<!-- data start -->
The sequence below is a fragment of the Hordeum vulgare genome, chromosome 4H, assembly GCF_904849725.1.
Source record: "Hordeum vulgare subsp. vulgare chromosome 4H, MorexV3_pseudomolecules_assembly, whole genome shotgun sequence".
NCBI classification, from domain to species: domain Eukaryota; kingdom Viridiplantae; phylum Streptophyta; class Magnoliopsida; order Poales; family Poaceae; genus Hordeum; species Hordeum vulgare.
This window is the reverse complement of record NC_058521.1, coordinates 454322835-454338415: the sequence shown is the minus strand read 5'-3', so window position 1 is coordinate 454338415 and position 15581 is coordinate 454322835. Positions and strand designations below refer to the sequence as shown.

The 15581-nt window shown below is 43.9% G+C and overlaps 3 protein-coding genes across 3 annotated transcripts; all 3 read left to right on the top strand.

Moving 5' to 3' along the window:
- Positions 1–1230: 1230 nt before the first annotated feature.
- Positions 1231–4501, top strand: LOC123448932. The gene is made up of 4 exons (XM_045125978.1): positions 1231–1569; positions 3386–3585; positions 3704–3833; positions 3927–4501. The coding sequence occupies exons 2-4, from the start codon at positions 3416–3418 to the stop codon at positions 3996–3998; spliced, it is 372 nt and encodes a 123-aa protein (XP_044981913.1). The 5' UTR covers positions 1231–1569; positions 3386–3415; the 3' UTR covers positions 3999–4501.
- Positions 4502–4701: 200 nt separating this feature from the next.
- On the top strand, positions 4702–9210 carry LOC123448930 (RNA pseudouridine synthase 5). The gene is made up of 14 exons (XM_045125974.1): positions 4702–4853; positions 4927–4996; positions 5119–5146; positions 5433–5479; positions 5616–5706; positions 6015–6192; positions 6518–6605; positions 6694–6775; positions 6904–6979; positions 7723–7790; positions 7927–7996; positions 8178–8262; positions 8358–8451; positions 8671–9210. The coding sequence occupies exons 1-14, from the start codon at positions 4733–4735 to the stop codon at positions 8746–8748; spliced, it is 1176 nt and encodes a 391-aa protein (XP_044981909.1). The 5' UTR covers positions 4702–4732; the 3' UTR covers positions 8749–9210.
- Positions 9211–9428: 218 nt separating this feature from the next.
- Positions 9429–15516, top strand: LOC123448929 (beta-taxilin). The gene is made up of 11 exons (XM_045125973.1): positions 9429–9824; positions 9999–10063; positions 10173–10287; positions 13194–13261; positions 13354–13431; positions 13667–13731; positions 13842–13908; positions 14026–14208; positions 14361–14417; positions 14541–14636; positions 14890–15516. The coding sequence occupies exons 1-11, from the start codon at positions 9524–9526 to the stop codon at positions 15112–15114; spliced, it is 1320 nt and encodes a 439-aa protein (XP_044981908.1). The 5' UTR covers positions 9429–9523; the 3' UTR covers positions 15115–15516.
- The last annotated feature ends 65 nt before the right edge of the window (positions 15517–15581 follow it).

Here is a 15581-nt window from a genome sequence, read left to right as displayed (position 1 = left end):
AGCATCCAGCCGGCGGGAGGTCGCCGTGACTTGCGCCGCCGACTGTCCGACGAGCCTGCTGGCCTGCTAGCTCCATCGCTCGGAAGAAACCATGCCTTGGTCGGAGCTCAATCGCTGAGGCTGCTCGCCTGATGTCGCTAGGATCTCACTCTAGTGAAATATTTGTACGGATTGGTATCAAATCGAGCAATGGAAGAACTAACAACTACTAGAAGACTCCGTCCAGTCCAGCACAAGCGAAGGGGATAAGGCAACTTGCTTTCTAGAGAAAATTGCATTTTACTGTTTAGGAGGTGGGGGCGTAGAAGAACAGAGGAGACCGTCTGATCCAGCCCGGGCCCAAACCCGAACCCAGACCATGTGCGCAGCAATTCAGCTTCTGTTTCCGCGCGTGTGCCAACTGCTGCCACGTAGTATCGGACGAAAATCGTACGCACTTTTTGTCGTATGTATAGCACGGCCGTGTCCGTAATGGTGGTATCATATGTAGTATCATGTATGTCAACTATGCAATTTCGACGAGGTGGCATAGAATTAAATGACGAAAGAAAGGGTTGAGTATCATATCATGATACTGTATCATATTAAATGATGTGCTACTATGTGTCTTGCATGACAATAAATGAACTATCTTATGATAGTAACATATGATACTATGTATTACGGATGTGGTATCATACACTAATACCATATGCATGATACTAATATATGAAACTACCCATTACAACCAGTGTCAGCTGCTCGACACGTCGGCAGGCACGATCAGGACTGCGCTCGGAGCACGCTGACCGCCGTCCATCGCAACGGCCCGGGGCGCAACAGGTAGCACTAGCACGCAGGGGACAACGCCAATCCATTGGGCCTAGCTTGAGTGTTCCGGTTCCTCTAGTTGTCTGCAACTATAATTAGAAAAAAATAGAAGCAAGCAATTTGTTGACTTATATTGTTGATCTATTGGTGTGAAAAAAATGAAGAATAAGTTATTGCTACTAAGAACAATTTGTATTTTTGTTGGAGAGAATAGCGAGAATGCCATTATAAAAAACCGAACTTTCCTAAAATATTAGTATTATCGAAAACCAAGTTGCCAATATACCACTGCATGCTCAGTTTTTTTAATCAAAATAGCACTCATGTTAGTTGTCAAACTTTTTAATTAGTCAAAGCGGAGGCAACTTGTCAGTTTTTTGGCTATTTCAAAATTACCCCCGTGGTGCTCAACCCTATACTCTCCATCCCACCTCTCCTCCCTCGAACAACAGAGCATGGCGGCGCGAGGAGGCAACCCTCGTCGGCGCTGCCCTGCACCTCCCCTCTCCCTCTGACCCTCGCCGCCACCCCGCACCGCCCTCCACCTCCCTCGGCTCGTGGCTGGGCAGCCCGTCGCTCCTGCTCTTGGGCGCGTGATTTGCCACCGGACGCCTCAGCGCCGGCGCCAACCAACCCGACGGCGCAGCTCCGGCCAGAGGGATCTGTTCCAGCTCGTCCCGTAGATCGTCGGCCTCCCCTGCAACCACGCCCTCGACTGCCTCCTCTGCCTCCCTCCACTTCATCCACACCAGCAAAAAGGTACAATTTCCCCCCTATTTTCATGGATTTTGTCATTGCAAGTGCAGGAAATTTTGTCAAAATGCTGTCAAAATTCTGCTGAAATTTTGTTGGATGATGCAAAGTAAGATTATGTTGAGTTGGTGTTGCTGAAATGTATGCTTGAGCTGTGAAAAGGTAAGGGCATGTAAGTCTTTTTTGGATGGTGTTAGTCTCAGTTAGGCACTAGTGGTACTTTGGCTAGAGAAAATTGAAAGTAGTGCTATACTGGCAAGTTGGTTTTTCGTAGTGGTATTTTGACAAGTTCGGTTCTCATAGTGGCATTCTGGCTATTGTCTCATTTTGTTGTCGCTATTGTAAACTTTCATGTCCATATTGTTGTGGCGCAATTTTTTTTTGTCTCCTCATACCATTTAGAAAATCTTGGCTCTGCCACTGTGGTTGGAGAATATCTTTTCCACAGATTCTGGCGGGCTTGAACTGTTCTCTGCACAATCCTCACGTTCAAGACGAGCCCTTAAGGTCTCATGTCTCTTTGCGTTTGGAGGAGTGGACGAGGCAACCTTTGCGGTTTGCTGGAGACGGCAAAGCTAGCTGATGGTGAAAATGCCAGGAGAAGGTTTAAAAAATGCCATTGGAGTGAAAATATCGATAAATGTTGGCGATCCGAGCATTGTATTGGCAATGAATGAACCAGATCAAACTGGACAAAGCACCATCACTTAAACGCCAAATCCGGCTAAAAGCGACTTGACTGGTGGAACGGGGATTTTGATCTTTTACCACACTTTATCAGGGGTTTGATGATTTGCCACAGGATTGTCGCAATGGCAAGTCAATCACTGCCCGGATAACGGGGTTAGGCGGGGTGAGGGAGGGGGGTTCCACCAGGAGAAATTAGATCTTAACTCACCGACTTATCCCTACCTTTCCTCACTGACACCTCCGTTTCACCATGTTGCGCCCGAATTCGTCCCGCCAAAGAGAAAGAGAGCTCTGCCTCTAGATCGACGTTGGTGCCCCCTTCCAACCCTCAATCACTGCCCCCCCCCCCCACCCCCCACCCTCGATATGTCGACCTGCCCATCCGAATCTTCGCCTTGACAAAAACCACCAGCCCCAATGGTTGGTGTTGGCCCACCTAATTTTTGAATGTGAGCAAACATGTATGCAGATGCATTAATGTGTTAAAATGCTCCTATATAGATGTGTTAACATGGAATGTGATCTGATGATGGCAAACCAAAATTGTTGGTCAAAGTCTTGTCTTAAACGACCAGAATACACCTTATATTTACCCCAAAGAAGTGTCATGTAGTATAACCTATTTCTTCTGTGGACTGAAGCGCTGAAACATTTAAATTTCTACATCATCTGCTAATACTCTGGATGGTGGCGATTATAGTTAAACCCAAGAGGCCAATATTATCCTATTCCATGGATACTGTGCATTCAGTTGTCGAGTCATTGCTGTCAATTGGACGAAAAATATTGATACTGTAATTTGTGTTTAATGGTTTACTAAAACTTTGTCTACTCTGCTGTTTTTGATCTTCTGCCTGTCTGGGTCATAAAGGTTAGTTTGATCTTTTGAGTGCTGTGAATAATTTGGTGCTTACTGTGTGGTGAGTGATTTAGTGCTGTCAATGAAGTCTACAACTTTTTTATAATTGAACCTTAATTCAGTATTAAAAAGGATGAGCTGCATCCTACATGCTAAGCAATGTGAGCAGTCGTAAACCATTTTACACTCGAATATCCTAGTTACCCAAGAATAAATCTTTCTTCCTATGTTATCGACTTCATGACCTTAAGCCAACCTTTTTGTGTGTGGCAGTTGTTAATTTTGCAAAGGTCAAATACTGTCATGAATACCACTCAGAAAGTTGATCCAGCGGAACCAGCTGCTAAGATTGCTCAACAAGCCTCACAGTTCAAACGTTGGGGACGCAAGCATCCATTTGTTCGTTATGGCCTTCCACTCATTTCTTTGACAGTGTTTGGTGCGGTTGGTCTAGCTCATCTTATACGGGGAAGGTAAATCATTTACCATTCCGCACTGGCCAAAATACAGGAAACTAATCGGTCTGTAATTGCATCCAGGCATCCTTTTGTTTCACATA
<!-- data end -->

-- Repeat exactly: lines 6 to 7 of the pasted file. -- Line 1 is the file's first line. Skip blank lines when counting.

Moving 5' to 3' along the window:
- Positions 1–1230: 1230 nt before the first annotated feature.